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1 Patient acceptability and feasibility of HIV testing in emergency departments in the UK – a systematic review and meta-analysis
  1. Nicola Lungu
  1. London School of Hygiene and Tropical Medicine

Abstract

Background NICE 2016 HIV testing guidelines now include the recommendation to offer HIV testing in Emergency Departments, in areas of high prevalence,1 to everyone who is undergoing blood tests. 23% of England’s local authorities are areas of high HIV prevalence (>2/1000) and are therefore eligible.2 So far very few Emergency Departments have implemented routine HIV testing. This systematic review assesses evidence for two implementation considerations: patient acceptability (how likely a patient will accept an HIV test when offered in an Emergency Department), and feasibility, which incorporates staff training and willingness, and department capacity, (how likely Emergency Department staff will offer an HIV test to an eligible patient), both measured by surrogate quantitative markers.

Methods and results Three medical databases were systematically searched for reports of non-targeted HIV testing in UK Emergency Departments. A total of 1584 unique papers were found, 9 full text articles were critically appraised, and 7 studies included in meta-analysis. There is a combined patient sample of 1 01 975. The primary outcome, patient acceptability of HIV testing in Emergency Departments (number of patients accepting an HIV test, as a proportion of those offered) is 54.1% (CI 40.1, 68.2). Feasibility (number of tests offered, as a proportion of eligible patients) is 36.2% (CI 9.8, 62.4).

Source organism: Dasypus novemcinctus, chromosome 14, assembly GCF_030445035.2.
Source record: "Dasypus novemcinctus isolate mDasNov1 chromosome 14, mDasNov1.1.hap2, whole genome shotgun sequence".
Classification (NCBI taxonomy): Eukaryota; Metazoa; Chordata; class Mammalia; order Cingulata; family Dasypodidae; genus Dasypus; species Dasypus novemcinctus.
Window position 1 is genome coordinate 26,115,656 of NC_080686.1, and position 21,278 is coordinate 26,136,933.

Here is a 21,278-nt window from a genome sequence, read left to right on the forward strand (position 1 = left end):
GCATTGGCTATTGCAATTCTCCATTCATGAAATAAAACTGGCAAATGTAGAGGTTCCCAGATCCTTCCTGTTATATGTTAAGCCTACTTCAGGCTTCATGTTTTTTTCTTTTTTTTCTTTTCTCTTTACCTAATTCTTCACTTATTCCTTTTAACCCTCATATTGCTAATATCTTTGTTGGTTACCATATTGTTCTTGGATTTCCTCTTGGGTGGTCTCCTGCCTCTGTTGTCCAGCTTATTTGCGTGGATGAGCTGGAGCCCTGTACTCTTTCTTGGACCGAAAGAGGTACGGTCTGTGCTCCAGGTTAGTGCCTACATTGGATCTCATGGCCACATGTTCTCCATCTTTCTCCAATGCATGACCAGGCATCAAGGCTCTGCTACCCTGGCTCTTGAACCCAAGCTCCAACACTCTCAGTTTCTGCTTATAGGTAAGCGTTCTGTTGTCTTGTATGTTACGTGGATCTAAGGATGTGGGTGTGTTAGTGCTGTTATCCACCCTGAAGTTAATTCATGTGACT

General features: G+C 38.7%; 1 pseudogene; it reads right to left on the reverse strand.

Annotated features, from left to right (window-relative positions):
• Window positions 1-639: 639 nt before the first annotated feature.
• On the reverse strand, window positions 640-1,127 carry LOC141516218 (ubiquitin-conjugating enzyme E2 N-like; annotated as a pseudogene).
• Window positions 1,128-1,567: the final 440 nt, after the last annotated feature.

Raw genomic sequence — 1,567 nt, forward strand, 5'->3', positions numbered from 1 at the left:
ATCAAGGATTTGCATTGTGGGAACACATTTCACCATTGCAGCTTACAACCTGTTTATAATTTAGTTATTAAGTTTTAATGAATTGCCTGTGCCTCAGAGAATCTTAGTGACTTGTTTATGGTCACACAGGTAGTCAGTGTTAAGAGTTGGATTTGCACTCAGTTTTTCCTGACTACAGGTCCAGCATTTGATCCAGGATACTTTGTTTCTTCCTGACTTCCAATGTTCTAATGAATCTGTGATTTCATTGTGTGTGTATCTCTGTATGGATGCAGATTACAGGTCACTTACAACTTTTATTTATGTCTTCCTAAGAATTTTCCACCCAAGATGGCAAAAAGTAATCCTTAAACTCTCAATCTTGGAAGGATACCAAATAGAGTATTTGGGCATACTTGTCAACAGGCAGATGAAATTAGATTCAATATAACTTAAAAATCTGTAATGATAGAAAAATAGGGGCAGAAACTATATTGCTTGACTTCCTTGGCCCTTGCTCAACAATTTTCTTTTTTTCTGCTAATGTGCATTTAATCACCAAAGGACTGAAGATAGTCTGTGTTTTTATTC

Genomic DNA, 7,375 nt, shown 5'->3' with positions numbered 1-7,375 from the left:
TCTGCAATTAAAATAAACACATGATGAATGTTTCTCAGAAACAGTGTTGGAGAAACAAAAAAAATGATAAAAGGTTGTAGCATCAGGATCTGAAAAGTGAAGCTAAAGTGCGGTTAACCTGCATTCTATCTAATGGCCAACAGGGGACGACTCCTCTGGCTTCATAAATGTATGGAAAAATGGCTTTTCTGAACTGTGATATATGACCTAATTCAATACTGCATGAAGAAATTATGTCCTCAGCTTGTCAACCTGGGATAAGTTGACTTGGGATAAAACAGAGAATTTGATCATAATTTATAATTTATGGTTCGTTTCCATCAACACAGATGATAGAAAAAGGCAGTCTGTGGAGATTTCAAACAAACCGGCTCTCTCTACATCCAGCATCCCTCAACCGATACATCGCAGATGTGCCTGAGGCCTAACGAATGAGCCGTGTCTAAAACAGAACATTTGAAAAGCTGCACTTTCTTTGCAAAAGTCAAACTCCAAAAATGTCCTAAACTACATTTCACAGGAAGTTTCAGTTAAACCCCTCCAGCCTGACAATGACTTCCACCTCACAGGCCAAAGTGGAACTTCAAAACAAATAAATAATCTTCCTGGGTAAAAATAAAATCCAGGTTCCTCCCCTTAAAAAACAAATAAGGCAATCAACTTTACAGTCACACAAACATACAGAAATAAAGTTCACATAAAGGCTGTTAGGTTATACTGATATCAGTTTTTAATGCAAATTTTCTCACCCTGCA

Conclusions For an Emergency Department considering introducing routine HIV testing, this review suggests an opt-out publicity-lead strategy. Utilising oral fluid and blood tests would lead to the greatest proportion of eligible patients accepting an HIV test. For individual staff who are consenting patients for HIV testing, it may be encouraging to know that there is >50% chance the patient will accept an offer of testing.

Table 1

Summary table of data extracted from final 7 studies, with calculated acceptability and feasibility if appropriate, and GRADE score. Studies listed in chronological order of data collection. GRADE working group evidence grades: 4= high quality, 3= moderate quality, 2= low quality, 1 or below = very low quality. (*study conclusion reports this figure is inaccurate)

Figure 1

Patients accepting HIV tests, and being offered HIV tests, as a proportion of the eligible sample

References

  1. National Institute for Health and Care Excellence, Public Health England. HIV testing: Increasing uptake among people who may have undiagnosed HIV. 2016 1 December 2016.

  2. Public Health England. HIV prevalence by Local Authority of residence to end December 2015. Table No.1: 2016. Public Health Engand; 2016.

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